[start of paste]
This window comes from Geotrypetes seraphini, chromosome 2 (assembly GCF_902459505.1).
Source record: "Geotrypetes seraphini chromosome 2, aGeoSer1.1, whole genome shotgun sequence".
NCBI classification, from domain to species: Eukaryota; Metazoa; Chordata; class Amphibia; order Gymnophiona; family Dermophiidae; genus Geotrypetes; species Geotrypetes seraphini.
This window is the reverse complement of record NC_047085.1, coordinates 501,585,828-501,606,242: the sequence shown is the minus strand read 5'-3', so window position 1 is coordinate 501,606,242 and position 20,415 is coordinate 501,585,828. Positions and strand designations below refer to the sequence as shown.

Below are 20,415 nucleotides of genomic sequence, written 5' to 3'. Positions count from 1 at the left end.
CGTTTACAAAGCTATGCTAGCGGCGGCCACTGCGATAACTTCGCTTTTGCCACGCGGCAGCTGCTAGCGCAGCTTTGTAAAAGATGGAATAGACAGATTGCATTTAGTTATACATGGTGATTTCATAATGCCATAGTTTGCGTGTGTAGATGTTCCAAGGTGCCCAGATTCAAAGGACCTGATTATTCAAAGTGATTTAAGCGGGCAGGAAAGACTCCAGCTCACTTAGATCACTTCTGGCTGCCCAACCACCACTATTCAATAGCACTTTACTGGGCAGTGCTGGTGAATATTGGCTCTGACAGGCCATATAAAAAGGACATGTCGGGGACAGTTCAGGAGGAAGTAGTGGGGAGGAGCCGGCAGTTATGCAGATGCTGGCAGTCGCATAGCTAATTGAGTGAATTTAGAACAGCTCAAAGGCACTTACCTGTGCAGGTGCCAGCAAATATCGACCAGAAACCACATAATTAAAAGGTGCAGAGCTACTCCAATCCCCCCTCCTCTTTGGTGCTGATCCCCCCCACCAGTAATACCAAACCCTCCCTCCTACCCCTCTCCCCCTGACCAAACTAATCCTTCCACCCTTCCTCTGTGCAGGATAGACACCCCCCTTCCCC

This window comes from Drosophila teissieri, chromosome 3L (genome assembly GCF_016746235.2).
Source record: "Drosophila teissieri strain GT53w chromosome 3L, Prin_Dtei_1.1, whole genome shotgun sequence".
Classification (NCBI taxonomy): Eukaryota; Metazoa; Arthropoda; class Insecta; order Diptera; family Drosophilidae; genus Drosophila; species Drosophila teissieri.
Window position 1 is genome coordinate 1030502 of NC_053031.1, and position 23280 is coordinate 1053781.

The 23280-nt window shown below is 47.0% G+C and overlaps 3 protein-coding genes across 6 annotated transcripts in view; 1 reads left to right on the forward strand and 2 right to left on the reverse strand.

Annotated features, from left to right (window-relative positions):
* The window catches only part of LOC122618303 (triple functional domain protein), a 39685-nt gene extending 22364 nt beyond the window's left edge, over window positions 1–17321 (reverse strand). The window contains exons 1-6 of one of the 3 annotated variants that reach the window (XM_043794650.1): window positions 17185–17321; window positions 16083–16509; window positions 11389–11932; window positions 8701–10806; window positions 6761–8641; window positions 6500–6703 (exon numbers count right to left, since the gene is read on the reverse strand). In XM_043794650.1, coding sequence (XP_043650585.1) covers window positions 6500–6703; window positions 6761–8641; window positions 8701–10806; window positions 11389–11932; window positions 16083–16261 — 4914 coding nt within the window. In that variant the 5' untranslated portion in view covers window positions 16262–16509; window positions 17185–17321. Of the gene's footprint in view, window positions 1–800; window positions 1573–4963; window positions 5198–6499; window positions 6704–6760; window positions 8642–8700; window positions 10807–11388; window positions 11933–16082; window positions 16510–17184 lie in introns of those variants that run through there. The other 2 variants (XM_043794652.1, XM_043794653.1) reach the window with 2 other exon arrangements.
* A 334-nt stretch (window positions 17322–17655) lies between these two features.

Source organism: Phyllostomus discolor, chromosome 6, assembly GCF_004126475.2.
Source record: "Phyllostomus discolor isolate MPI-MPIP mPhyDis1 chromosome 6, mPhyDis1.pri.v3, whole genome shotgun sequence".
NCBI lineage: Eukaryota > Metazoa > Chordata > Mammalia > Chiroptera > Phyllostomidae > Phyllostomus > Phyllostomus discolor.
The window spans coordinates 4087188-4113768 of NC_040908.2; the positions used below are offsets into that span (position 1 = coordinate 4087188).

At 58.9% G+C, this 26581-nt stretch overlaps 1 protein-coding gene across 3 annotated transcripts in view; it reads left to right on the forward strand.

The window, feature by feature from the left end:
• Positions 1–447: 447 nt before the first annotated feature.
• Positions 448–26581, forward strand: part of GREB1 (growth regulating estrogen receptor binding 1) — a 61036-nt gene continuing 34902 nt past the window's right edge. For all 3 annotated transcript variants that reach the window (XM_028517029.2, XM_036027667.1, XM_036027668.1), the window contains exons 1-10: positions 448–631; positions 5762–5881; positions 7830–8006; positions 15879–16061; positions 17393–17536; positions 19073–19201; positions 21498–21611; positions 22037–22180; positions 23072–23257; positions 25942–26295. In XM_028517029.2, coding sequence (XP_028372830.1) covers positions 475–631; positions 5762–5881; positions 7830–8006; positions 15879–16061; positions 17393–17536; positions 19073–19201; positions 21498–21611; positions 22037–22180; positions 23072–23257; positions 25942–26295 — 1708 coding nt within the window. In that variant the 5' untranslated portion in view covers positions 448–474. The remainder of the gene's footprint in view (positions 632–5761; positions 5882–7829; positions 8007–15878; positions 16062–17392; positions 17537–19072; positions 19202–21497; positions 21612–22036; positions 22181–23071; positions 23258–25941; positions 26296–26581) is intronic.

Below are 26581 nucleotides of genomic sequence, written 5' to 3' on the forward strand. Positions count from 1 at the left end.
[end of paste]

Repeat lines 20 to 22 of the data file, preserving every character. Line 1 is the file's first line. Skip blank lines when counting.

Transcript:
The window, feature by feature from the left end:
• Positions 1–447: 447 nt before the first annotated feature.
• Positions 448–26581, forward strand: part of GREB1 (growth regulating estrogen receptor binding 1) — a 61036-nt gene continuing 34902 nt past the window's right edge. For all 3 annotated transcript variants that reach the window (XM_028517029.2, XM_036027667.1, XM_036027668.1), the window contains exons 1-10: positions 448–631; positions 5762–5881; positions 7830–8006; positions 15879–16061; positions 17393–17536; positions 19073–19201; positions 21498–21611; positions 22037–22180; positions 23072–23257; positions 25942–26295. In XM_028517029.2, coding sequence (XP_028372830.1) covers positions 475–631; positions 5762–5881; positions 7830–8006; positions 15879–16061; positions 17393–17536; positions 19073–19201; positions 21498–21611; positions 22037–22180; positions 23072–23257; positions 25942–26295 — 1708 coding nt within the window. In that variant the 5' untranslated portion in view covers positions 448–474. The remainder of the gene's footprint in view (positions 632–5761; positions 5882–7829; positions 8007–15878; positions 16062–17392; positions 17537–19072; positions 19202–21497; positions 21612–22036; positions 22181–23071; positions 23258–25941; positions 26296–26581) is intronic.